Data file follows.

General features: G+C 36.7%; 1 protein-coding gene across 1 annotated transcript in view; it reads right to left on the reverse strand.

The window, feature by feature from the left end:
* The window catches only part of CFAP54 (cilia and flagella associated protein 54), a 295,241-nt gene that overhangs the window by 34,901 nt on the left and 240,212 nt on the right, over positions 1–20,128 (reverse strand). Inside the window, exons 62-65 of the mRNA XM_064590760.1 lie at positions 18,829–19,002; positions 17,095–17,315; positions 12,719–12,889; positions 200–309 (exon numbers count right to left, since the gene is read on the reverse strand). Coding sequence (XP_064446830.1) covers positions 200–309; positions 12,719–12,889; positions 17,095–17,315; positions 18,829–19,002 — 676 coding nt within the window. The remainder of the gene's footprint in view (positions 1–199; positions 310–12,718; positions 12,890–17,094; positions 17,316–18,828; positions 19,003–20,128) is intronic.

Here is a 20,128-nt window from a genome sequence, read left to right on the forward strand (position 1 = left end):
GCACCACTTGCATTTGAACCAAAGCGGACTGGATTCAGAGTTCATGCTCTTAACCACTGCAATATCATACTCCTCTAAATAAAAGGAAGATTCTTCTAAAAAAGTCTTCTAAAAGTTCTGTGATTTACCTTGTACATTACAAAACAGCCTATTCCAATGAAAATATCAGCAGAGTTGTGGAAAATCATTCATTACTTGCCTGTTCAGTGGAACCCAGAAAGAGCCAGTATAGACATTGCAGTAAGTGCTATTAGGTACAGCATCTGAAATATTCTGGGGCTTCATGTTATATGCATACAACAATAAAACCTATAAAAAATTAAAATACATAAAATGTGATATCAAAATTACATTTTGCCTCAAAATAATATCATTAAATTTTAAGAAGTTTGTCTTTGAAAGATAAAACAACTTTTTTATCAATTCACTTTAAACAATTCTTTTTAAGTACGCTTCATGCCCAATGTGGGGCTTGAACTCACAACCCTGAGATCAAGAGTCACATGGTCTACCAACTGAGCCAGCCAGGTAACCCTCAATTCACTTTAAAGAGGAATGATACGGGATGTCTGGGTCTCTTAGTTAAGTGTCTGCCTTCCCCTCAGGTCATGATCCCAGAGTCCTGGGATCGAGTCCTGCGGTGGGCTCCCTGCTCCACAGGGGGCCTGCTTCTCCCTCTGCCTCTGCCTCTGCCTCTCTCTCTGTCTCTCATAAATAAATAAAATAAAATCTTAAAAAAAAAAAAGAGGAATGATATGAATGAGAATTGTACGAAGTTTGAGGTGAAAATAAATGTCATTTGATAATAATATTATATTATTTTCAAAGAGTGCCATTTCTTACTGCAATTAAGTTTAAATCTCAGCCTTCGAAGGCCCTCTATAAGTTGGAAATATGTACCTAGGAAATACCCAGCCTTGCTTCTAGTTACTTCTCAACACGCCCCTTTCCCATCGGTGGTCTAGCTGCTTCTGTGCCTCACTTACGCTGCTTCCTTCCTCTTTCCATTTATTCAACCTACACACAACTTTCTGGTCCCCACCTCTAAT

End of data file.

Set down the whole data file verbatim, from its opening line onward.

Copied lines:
General features: G+C 36.7%; 1 protein-coding gene across 1 annotated transcript in view; it reads right to left on the reverse strand.

The window, feature by feature from the left end:
* The window catches only part of CFAP54 (cilia and flagella associated protein 54), a 295,241-nt gene that overhangs the window by 34,901 nt on the left and 240,212 nt on the right, over positions 1–20,128 (reverse strand). Inside the window, exons 62-65 of the mRNA XM_064590760.1 lie at positions 18,829–19,002; positions 17,095–17,315; positions 12,719–12,889; positions 200–309 (exon numbers count right to left, since the gene is read on the reverse strand). Coding sequence (XP_064446830.1) covers positions 200–309; positions 12,719–12,889; positions 17,095–17,315; positions 18,829–19,002 — 676 coding nt within the window. The remainder of the gene's footprint in view (positions 1–199; positions 310–12,718; positions 12,890–17,094; positions 17,316–18,828; positions 19,003–20,128) is intronic.

Here is a 20,128-nt window from a genome sequence, read left to right on the forward strand (position 1 = left end):
GCACCACTTGCATTTGAACCAAAGCGGACTGGATTCAGAGTTCATGCTCTTAACCACTGCAATATCATACTCCTCTAAATAAAAGGAAGATTCTTCTAAAAAAGTCTTCTAAAAGTTCTGTGATTTACCTTGTACATTACAAAACAGCCTATTCCAATGAAAATATCAGCAGAGTTGTGGAAAATCATTCATTACTTGCCTGTTCAGTGGAACCCAGAAAGAGCCAGTATAGACATTGCAGTAAGTGCTATTAGGTACAGCATCTGAAATATTCTGGGGCTTCATGTTATATGCATACAACAATAAAACCTATAAAAAATTAAAATACATAAAATGTGATATCAAAATTACATTTTGCCTCAAAATAATATCATTAAATTTTAAGAAGTTTGTCTTTGAAAGATAAAACAACTTTTTTATCAATTCACTTTAAACAATTCTTTTTAAGTACGCTTCATGCCCAATGTGGGGCTTGAACTCACAACCCTGAGATCAAGAGTCACATGGTCTACCAACTGAGCCAGCCAGGTAACCCTCAATTCACTTTAAAGAGGAATGATACGGGATGTCTGGGTCTCTTAGTTAAGTGTCTGCCTTCCCCTCAGGTCATGATCCCAGAGTCCTGGGATCGAGTCCTGCGGTGGGCTCCCTGCTCCACAGGGGGCCTGCTTCTCCCTCTGCCTCTGCCTCTGCCTCTCTCTCTGTCTCTCATAAATAAATAAAATAAAATCTTAAAAAAAAAAAAGAGGAATGATATGAATGAGAATTGTACGAAGTTTGAGGTGAAAATAAATGTCATTTGATAATAATATTATATTATTTTCAAAGAGTGCCATTTCTTACTGCAATTAAGTTTAAATCTCAGCCTTCGAAGGCCCTCTATAAGTTGGAAATATGTACCTAGGAAATACCCAGCCTTGCTTCTAGTTACTTCTCAACACGCCCCTTTCCCATCGGTGGTCTAGCTGCTTCTGTGCCTCACTTACGCTGCTTCCTTCCTCTTTCCATTTATTCAACCTACACACAACTTTCTGGTCCCCACCTCTAAT